If US and China agree in trade war on farm deal, Brazil after other markets
Brazilian government statistics in Brasilia show that China largely stopped buying U.S. soy during the extended trade dispute and boosted imports from Brazil, buying nearly 80% of the country’s soy crop in 2019.
Brazil could therefore lose some recent gains it made in the global soy market during the US-China trade war if those two countries reach a deal to end their dispute, a Brazilian Agriculture Ministry official said on Wednesday.
Wilson Vaz Araujo, Brazil’s deputy secretary for agriculture policy, told reporters the country could respond by shifting exports to countries other than China.
“We have gained in these years and today we have a larger share of the market. It could recede a little,” Araujo said. “But Brazil, I think, has the conditions to react and export to other markets.”
Chinese officials are expected to travel to the United States next week to conclude the first phase of a deal that President Donald Trump announced in October, saying it would lead to China spending US$ 40 billion to US$ 50 billion annually on U.S. farm products.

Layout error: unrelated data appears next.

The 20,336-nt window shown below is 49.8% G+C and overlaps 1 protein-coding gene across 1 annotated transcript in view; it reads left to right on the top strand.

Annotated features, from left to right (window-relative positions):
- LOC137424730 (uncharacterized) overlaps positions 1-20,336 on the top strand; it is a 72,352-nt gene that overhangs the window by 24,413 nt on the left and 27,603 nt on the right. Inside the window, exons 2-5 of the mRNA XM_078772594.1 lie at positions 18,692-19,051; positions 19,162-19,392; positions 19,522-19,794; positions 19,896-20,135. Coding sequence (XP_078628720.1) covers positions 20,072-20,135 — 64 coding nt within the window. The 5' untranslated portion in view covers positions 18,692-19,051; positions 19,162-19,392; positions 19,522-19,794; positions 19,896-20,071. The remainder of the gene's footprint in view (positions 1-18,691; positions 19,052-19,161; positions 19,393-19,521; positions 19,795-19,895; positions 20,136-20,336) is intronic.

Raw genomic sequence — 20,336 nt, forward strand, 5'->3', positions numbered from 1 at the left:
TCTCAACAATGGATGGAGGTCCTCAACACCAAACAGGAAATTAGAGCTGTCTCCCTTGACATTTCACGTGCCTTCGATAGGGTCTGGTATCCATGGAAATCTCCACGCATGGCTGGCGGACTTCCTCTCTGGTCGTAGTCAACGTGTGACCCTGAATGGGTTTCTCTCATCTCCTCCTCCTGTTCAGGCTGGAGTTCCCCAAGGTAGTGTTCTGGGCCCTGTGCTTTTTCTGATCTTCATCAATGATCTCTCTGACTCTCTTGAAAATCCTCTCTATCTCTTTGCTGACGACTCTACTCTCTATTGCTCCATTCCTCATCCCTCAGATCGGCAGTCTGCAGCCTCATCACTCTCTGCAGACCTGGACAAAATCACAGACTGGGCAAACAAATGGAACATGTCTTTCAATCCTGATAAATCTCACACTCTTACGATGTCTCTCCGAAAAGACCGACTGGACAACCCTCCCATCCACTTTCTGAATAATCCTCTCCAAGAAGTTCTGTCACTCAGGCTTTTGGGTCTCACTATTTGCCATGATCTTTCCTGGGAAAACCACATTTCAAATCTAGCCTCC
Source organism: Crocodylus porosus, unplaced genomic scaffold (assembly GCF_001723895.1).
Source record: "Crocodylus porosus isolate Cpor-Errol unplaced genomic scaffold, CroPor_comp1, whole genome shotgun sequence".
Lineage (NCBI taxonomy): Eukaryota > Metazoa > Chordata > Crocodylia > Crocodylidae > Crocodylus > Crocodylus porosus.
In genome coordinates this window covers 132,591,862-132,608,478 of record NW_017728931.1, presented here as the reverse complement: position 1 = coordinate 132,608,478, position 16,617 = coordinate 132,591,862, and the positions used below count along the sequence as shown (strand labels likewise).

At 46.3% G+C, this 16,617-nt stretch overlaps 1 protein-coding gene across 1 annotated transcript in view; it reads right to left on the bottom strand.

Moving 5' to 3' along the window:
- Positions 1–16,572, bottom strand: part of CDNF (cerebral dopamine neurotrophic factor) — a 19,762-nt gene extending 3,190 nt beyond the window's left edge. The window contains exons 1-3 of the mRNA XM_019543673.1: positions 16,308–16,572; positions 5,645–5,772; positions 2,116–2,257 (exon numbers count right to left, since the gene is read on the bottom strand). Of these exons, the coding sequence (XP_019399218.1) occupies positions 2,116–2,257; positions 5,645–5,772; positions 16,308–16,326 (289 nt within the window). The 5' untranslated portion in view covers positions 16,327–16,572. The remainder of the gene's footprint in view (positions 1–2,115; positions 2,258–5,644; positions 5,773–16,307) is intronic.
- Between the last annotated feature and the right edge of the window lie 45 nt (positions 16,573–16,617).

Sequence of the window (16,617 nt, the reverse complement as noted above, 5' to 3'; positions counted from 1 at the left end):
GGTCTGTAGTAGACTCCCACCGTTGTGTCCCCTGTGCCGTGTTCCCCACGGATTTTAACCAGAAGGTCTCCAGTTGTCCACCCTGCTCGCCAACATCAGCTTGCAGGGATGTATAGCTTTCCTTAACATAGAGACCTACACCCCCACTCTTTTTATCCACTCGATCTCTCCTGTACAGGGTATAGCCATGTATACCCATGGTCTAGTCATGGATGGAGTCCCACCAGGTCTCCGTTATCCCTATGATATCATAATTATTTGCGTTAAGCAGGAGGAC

Brazil’s economy expanded in the third quarter at its fastest pace since early last year, official data showed on Tuesday, with 0.6% growth over the previous quarter driven by a strong performance in agriculture and a sharp rebound in the industry.
Upward revisions to previous figures for the first two quarters this year meant that the economy no longer contracted in the January-March period, and so steered clearer of recession than had previously been thought.
Latin America’s largest economy expanded by 0.6% in the third quarter of this year from the prior quarter, statistics agency IBGE said, the highest since the first quarter of last year.
The 0.6% growth in Brazil’s gross domestic product (GDP) took the rate of year-on-year growth up to 1.2%, also stronger than the 1.0% expansion forecast by economists.
The second quarter was revised up to 0.5% quarterly growth from 0.4%, and data show that the economy was flat the first quarter, as opposed to the 0.2% contraction initially estimated.
IBGE also revised up last year’s overall economic growth to 1.3% from 1.1%.
Agribusiness grew by 1.3% in the July-September period and industrial production grew by 0.8%, the best performance in almost two years, IBGE figures showed.
The services sector, which accounts for more than 70% of the Brazilian economy, expanded by 0.4%.
On the flip side, government spending contracted for the second quarter in a row, shrinking by 0.4%, while net exports continued to be a drag on growth too, with exports falling 2.8% and imports rising 2.9%.